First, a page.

George Métivier – Guernsey’s national poet
Have you ever heard of Guernseyman George Métivier (1790–1881) ? Well if you haven’t then you might like to know that he’s been described as “Guernsey’s Robert Burns” by no less than Victor Hugo himself, and even considered the island’s national poet!
George Metivier was born on January 29th 1790 in Rue de la Fontaine, St Peter Port. The Métivier family was part of the Huguenot nobility, being descended from a Pierre who fought for the King of Navarre in 1587, and who was ennobled by Henry IV of France after the battle of Coutras. His great-grandson, Jean de Bonnefine (b. 1662) was the ancestor of the Guernsey branch of the Métiviers.
As a young man, Métivier studied in England and Scotland for a career in medicine, but abandoned the idea of becoming a doctor to devote himself to linguistics and literature. His poems were published in Guernsey newspapers from 1813 until his death and since.
Apart from his obvious talent George Métivier is most noted for the fact that he wrote in Guernésiais, the indigenous language of the island at the time. He also translated the St Matthews Gospel into Guernésiais for publication by Prince Louis-Lucien Bonaparte, who visited him in 1862.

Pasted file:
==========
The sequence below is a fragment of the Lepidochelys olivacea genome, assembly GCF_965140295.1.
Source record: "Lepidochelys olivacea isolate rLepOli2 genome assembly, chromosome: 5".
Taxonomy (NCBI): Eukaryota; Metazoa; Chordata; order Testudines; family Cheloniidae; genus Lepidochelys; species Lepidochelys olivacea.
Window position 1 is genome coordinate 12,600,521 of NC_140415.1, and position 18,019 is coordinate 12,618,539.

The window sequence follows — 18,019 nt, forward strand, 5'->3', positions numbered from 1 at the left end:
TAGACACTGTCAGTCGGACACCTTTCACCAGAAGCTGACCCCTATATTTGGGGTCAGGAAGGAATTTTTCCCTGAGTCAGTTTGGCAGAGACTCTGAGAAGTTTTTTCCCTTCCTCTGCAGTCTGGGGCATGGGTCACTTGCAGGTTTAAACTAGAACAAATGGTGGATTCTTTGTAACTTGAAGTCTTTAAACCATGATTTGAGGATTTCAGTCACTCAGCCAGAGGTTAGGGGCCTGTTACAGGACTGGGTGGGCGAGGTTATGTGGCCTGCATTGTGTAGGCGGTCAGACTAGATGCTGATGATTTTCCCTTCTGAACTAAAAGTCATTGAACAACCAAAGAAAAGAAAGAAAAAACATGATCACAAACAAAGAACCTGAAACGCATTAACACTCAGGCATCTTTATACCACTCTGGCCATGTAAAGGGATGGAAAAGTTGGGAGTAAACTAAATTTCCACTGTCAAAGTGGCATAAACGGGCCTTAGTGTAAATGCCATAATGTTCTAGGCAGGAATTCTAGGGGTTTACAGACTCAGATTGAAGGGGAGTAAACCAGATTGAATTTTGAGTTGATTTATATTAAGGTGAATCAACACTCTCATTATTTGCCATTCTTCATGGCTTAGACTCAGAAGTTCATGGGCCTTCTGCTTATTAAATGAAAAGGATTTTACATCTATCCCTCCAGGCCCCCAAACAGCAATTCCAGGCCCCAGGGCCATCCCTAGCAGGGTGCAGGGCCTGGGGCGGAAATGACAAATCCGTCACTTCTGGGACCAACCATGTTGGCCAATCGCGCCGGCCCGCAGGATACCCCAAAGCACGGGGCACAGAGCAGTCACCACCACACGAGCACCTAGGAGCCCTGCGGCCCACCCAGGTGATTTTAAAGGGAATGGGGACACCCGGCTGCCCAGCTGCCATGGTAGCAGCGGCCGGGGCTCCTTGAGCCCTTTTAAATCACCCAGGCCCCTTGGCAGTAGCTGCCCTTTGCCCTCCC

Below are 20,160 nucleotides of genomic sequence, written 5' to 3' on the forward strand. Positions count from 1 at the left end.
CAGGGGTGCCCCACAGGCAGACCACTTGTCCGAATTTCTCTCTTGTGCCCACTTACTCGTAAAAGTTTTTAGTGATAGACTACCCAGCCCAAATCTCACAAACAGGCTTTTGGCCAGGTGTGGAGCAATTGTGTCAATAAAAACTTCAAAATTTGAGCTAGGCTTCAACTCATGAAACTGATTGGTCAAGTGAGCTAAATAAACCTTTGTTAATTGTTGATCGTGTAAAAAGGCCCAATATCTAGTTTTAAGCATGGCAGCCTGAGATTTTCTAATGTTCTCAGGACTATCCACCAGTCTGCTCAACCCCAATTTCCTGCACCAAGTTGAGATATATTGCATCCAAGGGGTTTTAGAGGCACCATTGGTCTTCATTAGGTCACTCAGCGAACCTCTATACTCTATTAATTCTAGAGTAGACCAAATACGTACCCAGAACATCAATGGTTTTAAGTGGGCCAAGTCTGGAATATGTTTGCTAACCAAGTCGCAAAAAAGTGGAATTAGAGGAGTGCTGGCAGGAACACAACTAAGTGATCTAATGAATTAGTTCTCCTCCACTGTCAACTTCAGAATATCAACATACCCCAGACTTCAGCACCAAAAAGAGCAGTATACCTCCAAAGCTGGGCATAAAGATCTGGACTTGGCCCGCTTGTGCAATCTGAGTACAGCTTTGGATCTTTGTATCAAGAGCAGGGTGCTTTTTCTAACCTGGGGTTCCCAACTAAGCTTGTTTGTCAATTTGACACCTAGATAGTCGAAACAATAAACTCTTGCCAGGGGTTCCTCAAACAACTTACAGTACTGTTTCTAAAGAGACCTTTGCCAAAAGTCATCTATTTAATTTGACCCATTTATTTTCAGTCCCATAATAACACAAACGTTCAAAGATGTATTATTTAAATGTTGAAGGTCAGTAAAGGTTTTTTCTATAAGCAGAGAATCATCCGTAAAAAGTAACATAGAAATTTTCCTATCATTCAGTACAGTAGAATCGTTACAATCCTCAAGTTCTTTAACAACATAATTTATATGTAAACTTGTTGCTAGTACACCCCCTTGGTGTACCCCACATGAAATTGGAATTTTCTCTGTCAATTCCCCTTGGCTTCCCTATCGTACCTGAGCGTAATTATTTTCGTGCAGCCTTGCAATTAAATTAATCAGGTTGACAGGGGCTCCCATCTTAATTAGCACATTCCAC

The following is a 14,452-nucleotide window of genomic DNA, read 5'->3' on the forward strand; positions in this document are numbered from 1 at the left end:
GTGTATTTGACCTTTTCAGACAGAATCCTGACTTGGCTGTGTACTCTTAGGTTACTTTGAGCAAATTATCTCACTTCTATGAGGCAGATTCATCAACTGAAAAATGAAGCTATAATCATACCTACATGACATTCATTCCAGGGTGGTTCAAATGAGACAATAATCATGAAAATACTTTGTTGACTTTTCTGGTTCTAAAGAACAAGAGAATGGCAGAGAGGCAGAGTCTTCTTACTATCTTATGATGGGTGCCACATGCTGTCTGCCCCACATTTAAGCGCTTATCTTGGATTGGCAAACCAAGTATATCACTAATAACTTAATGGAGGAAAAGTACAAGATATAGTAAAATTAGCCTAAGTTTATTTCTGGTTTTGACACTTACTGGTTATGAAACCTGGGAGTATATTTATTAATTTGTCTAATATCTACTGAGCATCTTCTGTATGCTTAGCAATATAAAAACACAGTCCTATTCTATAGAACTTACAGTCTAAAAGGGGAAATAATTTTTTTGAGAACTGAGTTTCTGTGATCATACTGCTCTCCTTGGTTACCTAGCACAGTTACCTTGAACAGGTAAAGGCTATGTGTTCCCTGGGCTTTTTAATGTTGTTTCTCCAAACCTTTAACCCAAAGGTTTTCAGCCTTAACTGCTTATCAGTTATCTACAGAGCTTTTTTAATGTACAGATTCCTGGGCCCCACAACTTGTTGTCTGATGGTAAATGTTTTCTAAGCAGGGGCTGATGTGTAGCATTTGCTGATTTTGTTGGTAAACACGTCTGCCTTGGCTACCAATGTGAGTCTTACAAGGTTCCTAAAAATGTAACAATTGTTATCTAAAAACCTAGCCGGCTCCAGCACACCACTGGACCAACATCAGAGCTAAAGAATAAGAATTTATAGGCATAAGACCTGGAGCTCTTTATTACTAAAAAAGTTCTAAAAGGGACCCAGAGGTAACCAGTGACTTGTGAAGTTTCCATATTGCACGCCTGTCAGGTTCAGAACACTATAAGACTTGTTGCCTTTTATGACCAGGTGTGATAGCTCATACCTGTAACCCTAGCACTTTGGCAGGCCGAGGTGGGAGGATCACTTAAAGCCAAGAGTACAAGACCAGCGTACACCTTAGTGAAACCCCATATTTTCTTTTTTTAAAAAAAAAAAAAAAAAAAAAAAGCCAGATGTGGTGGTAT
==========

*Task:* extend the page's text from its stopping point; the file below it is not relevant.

One of his most notable works though was Métivier’s Dictionnaire Franco-Normand (1870), the very first dictionary of the Norman language in the Channel Islands, modernised and updated and still in print today.
Lamentation of Damaris
Old Fountain Street’s all in a flutter,
Its dwellers are all in a stew,
There is growling from garret to gutter,
That the old must give place to the new!
Damaris harangueth her neighbours,
And bitterly blameth the States,
For enacting such wide demolition
Like aught but beneficent Fates!
Quoth the Dame: To have live in my rat-hole,
In quiet, for sixty odd years!
My blessed, old dirty, old attic,
The hopes and my fears!
But the poor must submit to the wealthy
The humble must bow down to the grand,
We had better be laid ‘neath the daises
In the churchyard of Mister Durand!’
Veis-tu l’s écllaers, os-tu l’tounère?
Lé vent érage et la née a tché!
Les douits saont g’laïs, la gnièt est nère –
Ah, s’tu m’ôimes ouvre l’hus – ch’est mé!
Do you see the lightning, do you hear the thunder?
The wind is raging and the snow has fallen!
The brooks are frozen, the night is dark –
Ah, if you love me open the door – it’s me!